Updated from 4:21 p.m. EDT

Stocks closed higher Tuesday in a last-minute turnaround as investors managed to look past news of regulatory investigations into banks, the tech sector and lifestyle expert Martha Stewart.

The Dow Jones Industrial Average closed up 25 points, or 0.3%, to 8923. The Nasdaq advanced 13 points, or 0.8%, to 1604, and the S&P 500 rose almost 5 points, or 0.5%, to 972.

"Investors don't think the market will revisit its October lows. Most believe it will move up. The question remains how strong of a bull market this will be," said Ronald Hill, market strategist at Brown Brothers Harriman & Co. "This is a below-par bull market that started at high valuations. It's better than a bear market, but not as exciting as other bull markets."

Helping the Dow a little were shares of Honeywell International ( HON), which rose 35 cents, or 1.3%, at $26.75. The world's largest maker of aircraft-cockpit electronics was upgraded at Prudential Securities to a buy from a hold, on expectations next year's earnings will improve and profits will have a "major rebound" in 2005.

Shares of computer maker Hewlett-Packard ( HPQ) rose 2 cents to $20.07 after Chief Executive Carly Fiorina said the company can continue to see sales and earnings growth, despite a weak economy. The focus will be on increasing market share for H-P, she said at an analyst meeting in New York on Tuesday.

Advancers led decliners 5 to 4 at the New York Stock Exchange, and winners and losers were tied on the Nasdaq. Volume reached 1.4 billion at the Big Board and 2 billion at the tech market.

Elsewhere, Federal Reserve Chairman Alan Greenspan said there are still no signs the economy is growing. Speaking at the International Monetary Conference in Germany, Greenspan said that, despite an expected improvement in employment, income and consumer spending in the third quarter, "the acceleration in the economy has not yet begun."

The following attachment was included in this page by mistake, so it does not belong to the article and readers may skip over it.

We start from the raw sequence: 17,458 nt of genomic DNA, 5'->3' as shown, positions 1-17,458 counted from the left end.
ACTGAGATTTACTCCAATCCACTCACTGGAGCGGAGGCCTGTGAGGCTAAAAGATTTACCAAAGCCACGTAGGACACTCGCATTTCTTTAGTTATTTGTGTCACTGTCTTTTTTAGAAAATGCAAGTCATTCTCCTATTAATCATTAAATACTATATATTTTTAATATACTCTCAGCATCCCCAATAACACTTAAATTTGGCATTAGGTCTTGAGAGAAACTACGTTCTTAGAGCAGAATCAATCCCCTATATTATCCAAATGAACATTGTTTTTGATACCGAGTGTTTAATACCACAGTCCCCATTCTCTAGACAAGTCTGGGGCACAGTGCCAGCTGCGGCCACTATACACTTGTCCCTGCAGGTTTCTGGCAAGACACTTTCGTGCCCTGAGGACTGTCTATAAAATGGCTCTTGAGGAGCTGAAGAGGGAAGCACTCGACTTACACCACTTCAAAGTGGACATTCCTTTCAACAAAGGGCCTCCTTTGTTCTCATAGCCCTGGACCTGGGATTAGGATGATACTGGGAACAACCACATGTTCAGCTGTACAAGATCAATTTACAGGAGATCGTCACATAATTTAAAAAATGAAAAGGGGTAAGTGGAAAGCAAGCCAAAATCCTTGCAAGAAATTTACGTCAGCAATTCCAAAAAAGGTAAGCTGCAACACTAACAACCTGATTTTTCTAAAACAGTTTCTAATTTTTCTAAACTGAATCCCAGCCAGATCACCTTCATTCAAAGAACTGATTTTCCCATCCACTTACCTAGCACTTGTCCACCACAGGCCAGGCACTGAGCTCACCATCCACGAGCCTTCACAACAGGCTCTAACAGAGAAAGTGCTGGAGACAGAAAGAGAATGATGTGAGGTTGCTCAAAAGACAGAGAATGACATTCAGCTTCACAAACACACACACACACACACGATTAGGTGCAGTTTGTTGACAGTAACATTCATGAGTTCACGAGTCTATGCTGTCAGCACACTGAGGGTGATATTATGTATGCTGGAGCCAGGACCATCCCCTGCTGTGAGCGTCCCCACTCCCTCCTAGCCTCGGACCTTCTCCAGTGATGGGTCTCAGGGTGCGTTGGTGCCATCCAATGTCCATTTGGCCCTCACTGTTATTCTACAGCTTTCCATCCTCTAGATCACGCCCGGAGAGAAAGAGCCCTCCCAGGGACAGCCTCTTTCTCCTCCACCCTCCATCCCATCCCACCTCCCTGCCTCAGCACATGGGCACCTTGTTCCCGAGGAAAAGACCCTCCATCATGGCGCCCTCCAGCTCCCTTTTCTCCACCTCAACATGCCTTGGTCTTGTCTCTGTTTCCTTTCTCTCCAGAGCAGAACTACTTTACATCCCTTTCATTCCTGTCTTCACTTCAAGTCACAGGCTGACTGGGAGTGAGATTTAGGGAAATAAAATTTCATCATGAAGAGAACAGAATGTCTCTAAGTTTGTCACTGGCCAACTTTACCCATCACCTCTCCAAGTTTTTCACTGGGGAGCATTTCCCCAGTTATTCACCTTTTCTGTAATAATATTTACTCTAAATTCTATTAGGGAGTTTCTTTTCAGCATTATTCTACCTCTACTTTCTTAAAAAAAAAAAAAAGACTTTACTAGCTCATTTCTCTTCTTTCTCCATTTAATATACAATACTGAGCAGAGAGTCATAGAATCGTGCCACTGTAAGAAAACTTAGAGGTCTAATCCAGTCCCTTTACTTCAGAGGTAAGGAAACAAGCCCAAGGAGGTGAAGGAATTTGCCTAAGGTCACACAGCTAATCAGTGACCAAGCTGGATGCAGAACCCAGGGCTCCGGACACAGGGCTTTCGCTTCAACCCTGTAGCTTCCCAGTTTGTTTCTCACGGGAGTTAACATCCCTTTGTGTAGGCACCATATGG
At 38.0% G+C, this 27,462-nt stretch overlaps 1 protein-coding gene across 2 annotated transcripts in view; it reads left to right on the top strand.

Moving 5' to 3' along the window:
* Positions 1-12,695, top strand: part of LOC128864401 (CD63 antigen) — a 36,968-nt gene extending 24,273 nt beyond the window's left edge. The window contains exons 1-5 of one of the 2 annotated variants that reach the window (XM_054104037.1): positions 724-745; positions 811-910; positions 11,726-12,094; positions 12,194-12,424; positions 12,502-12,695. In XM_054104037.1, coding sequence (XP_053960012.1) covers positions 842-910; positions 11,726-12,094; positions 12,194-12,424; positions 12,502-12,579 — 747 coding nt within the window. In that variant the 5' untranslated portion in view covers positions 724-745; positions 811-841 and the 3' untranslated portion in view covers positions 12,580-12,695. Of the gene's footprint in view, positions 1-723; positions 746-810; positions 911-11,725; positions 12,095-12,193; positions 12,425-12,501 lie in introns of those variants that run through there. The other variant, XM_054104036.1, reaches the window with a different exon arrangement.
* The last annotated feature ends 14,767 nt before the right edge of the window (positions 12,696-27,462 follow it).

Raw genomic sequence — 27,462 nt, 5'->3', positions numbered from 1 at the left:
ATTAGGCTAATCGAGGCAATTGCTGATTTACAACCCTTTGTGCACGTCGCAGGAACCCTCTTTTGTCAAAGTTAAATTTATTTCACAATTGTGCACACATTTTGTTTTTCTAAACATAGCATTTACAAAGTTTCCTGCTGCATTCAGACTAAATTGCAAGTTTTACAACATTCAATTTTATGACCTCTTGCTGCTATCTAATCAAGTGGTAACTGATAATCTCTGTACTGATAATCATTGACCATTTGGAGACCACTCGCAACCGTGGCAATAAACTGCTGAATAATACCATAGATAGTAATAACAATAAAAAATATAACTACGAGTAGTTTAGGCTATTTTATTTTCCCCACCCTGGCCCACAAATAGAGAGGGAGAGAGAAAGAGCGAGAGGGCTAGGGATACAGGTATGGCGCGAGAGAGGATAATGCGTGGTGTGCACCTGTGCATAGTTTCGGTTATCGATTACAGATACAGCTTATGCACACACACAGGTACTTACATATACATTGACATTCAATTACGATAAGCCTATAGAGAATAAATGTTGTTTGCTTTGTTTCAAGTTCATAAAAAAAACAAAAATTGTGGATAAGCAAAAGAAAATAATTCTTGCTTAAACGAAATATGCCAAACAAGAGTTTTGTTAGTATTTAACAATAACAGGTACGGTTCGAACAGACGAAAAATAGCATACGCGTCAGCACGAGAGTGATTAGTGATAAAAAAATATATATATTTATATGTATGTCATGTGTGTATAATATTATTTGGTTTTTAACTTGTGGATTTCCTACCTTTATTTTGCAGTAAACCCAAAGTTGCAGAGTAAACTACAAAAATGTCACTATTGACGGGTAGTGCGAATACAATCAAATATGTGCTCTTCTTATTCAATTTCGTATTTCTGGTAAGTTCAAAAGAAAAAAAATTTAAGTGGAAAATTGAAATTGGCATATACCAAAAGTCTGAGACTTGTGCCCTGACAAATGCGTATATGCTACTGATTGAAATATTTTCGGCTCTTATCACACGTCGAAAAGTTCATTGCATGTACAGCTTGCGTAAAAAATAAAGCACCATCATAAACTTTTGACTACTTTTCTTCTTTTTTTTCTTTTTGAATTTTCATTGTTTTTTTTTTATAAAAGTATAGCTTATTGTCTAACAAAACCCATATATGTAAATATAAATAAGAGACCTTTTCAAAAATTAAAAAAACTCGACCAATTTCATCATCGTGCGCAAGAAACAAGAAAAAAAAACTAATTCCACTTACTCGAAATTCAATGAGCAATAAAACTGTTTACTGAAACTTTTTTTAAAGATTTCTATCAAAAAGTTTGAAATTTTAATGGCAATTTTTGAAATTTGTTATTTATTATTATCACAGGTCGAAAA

The Fed chief believes that the economy is stabilizing and "there is some indication of return," according to media reports.

"There was some encouragement from Greenspan's comments, reaffirming his view that the economy will settle in a sustainable growth path," said Ronald Hill, market strategist at Brown Brothers Harriman. "But the market went up so fast in a short period of time, so I'm not surprised with the pause."

Treasuries were higher on the news, with the yield on the 10-year note down 8 basis points at 3.33%. Crude oil prices were lower in London. The dollar gained slightly against the euro and was weaker against the yen.

IBM ( IBM) shares were lower after the computer hardware and software maker said late Monday it is under investigation by the Securities and Exchange Commission for how the company accounted for sales booked in 2000 and 2001. IBM believes the probe stems from a separate investigation of its retail store solutions unit. Shares of IBM were down $3.51, or 4%, at $83.82.

Separately, U.S. regulators served subpoenas on the 10 firms that agreed to last month's $1.4 billion settlement related to tainted research, according to sources familiar with the investigation. The SEC wants to take a closer look at emails and other documents written by analysts' supervisors.

Word of another investigation came out before the opening bell. Martha Stewart Living Omnimedia ( MSO) said it has been informed that the U.S. Attorney's Office for the Southern District of New York has launched a criminal investigation against company founder Martha Stewart.

Additionally, the company has been told that a civil complaint by the SEC is also expected. Shares of the company were down $1.68, or 15%, at $9.52.

Shares of a few drugmakers were on the rise Tuesday as investors sought companies with steady growth prospects. Pfizer ( PFE) advanced 68 cents to $31.69 after The Wall Street Journal reported a new agent developed by the company may help patients with digestive tract cancer.

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